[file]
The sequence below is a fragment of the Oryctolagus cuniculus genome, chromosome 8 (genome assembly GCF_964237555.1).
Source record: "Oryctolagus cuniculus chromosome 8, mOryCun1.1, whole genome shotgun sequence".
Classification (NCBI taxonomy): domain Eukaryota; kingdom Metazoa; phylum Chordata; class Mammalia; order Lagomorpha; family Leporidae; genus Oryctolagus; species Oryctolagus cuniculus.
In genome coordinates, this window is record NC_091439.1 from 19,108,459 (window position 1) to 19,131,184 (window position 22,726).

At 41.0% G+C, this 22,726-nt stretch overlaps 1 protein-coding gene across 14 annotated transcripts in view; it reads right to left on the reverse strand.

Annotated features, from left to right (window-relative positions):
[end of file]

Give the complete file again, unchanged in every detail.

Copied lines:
The sequence below is a fragment of the Oryctolagus cuniculus genome, chromosome 8 (genome assembly GCF_964237555.1).
Source record: "Oryctolagus cuniculus chromosome 8, mOryCun1.1, whole genome shotgun sequence".
Classification (NCBI taxonomy): domain Eukaryota; kingdom Metazoa; phylum Chordata; class Mammalia; order Lagomorpha; family Leporidae; genus Oryctolagus; species Oryctolagus cuniculus.
In genome coordinates, this window is record NC_091439.1 from 19,108,459 (window position 1) to 19,131,184 (window position 22,726).

At 41.0% G+C, this 22,726-nt stretch overlaps 1 protein-coding gene across 14 annotated transcripts in view; it reads right to left on the reverse strand.

Annotated features, from left to right (window-relative positions):